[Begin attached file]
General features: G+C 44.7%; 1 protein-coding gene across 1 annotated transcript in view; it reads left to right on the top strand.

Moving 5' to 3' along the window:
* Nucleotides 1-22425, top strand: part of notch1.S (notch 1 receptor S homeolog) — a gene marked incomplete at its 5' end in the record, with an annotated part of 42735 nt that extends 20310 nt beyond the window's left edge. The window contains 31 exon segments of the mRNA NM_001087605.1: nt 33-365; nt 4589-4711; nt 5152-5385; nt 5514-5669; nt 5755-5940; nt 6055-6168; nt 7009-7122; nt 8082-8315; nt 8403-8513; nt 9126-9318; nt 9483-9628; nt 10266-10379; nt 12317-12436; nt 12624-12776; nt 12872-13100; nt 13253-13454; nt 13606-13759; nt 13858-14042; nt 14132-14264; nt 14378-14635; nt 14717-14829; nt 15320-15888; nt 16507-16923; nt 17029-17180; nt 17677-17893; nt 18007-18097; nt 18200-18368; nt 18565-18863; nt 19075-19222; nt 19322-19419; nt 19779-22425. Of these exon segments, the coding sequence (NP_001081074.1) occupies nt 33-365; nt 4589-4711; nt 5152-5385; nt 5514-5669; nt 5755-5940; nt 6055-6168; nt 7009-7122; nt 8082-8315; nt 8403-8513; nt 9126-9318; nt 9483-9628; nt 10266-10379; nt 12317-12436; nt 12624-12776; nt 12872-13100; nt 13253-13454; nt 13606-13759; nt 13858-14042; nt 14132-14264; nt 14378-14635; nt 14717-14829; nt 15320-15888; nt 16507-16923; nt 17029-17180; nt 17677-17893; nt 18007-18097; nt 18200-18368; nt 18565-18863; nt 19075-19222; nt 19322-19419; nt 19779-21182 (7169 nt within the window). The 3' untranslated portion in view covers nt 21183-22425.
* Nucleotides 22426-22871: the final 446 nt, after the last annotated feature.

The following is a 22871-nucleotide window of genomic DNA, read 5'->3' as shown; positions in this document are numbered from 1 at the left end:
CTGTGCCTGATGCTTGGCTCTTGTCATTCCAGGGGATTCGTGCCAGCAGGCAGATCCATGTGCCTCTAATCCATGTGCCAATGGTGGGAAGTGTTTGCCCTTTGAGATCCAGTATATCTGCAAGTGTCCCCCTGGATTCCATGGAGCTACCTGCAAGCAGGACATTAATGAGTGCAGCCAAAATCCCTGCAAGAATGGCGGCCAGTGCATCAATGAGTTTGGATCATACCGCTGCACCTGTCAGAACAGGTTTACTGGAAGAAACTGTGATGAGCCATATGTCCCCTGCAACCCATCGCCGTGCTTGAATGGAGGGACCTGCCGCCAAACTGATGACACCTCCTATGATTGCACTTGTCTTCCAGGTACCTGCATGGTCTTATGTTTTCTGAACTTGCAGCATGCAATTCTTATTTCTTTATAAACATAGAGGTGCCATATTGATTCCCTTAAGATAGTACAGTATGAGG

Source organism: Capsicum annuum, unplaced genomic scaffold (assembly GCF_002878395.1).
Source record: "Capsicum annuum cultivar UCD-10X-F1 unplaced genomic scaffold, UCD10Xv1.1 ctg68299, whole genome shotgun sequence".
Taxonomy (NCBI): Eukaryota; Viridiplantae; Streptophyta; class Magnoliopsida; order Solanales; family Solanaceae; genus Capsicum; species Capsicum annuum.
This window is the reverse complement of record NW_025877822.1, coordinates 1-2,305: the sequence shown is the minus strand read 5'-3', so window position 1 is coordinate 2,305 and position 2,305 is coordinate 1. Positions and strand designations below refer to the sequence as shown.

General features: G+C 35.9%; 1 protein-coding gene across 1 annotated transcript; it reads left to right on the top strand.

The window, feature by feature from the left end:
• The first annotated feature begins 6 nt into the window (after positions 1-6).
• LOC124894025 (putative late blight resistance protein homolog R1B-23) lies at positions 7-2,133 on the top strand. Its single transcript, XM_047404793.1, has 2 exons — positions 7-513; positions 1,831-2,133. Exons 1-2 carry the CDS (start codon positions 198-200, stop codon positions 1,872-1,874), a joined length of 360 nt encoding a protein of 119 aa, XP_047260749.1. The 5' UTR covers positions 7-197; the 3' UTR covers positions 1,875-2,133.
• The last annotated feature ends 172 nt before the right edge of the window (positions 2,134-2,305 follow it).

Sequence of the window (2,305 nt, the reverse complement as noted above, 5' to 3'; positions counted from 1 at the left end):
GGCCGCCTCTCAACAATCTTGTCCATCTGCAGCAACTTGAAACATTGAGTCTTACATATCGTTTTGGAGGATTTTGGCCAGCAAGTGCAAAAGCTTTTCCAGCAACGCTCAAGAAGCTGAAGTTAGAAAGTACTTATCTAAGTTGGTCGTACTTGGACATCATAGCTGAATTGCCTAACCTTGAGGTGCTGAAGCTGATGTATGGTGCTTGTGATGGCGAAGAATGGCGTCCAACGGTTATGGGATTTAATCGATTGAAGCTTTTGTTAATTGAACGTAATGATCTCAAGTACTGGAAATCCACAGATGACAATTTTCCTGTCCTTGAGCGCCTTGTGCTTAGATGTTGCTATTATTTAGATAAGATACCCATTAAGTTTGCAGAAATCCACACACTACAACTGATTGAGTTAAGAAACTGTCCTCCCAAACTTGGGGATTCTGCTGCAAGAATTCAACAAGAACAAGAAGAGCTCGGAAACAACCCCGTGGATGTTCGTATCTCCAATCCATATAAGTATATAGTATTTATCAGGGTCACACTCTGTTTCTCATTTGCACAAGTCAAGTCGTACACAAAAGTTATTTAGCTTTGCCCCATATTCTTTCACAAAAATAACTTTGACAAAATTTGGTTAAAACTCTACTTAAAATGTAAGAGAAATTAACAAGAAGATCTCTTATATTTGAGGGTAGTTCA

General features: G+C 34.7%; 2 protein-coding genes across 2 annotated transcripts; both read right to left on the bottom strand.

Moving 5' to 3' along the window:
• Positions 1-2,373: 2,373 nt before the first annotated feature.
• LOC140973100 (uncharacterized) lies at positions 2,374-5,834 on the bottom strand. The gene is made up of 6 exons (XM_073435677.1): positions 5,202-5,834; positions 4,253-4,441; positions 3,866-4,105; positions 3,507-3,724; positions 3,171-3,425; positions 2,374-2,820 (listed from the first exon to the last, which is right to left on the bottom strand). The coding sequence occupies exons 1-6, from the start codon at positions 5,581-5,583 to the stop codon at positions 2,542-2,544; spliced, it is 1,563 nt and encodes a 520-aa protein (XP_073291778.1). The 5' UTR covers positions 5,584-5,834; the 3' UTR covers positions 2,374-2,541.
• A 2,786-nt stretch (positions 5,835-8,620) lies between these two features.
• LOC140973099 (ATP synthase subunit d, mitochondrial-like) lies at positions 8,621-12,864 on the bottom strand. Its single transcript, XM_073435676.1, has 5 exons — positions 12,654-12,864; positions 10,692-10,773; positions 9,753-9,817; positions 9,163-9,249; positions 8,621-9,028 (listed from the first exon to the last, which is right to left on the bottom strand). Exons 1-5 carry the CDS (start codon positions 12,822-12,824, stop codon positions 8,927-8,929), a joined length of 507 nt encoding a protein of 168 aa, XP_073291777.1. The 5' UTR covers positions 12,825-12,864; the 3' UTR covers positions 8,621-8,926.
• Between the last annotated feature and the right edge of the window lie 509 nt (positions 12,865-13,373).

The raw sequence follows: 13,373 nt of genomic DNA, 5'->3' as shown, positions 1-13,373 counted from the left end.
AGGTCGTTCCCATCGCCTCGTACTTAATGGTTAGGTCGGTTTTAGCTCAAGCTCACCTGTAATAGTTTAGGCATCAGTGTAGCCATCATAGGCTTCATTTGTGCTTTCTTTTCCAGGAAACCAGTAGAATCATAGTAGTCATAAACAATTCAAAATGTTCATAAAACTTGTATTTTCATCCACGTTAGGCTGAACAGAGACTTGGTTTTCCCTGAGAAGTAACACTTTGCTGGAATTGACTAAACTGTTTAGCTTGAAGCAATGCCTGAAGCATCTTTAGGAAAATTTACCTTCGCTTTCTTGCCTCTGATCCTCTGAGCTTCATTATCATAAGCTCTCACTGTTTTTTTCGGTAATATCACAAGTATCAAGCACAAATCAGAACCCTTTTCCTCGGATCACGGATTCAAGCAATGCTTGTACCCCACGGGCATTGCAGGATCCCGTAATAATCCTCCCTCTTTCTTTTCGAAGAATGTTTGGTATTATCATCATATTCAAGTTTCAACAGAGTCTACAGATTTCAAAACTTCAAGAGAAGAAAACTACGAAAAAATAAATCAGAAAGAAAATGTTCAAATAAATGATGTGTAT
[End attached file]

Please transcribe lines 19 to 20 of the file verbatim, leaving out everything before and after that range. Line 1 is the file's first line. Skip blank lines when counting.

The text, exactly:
Moving 5' to 3' along the window:
• Positions 1-2,373: 2,373 nt before the first annotated feature.